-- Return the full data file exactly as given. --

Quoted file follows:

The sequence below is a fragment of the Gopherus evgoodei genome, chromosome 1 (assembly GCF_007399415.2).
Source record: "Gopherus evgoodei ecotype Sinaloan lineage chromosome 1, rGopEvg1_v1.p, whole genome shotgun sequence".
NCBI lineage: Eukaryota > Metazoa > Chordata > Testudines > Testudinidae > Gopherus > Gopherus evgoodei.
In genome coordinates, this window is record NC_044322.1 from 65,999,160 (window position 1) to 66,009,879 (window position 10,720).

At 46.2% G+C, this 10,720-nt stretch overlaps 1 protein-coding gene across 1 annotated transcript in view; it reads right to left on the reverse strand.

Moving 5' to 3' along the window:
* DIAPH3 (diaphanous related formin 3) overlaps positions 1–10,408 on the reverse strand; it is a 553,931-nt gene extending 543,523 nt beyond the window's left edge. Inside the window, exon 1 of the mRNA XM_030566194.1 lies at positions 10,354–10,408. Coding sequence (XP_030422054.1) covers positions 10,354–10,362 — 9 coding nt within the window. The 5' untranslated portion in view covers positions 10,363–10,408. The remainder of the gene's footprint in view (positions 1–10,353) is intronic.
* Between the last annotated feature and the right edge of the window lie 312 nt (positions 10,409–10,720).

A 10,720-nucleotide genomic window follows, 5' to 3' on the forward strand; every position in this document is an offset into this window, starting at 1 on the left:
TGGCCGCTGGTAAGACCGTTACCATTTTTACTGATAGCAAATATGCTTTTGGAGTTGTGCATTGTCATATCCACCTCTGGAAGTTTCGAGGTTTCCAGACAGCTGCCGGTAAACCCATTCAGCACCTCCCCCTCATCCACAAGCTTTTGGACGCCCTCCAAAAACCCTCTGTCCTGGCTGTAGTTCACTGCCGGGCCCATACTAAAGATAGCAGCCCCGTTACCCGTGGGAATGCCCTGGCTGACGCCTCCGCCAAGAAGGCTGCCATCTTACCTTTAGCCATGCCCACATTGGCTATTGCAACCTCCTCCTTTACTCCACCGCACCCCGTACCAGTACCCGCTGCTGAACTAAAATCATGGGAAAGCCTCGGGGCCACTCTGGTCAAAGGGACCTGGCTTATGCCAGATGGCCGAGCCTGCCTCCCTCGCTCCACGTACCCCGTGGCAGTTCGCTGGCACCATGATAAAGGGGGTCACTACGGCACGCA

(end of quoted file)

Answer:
The sequence below is a fragment of the Gopherus evgoodei genome, chromosome 1 (assembly GCF_007399415.2).
Source record: "Gopherus evgoodei ecotype Sinaloan lineage chromosome 1, rGopEvg1_v1.p, whole genome shotgun sequence".
NCBI lineage: Eukaryota > Metazoa > Chordata > Testudines > Testudinidae > Gopherus > Gopherus evgoodei.
In genome coordinates, this window is record NC_044322.1 from 65,999,160 (window position 1) to 66,009,879 (window position 10,720).

At 46.2% G+C, this 10,720-nt stretch overlaps 1 protein-coding gene across 1 annotated transcript in view; it reads right to left on the reverse strand.

Moving 5' to 3' along the window:
* DIAPH3 (diaphanous related formin 3) overlaps positions 1–10,408 on the reverse strand; it is a 553,931-nt gene extending 543,523 nt beyond the window's left edge. Inside the window, exon 1 of the mRNA XM_030566194.1 lies at positions 10,354–10,408. Coding sequence (XP_030422054.1) covers positions 10,354–10,362 — 9 coding nt within the window. The 5' untranslated portion in view covers positions 10,363–10,408. The remainder of the gene's footprint in view (positions 1–10,353) is intronic.
* Between the last annotated feature and the right edge of the window lie 312 nt (positions 10,409–10,720).

A 10,720-nucleotide genomic window follows, 5' to 3' on the forward strand; every position in this document is an offset into this window, starting at 1 on the left:
TGGCCGCTGGTAAGACCGTTACCATTTTTACTGATAGCAAATATGCTTTTGGAGTTGTGCATTGTCATATCCACCTCTGGAAGTTTCGAGGTTTCCAGACAGCTGCCGGTAAACCCATTCAGCACCTCCCCCTCATCCACAAGCTTTTGGACGCCCTCCAAAAACCCTCTGTCCTGGCTGTAGTTCACTGCCGGGCCCATACTAAAGATAGCAGCCCCGTTACCCGTGGGAATGCCCTGGCTGACGCCTCCGCCAAGAAGGCTGCCATCTTACCTTTAGCCATGCCCACATTGGCTATTGCAACCTCCTCCTTTACTCCACCGCACCCCGTACCAGTACCCGCTGCTGAACTAAAATCATGGGAAAGCCTCGGGGCCACTCTGGTCAAAGGGACCTGGCTTATGCCAGATGGCCGAGCCTGCCTCCCTCGCTCCACGTACCCCGTGGCAGTTCGCTGGCACCATGATAAAGGGGGTCACTACGGCACGCA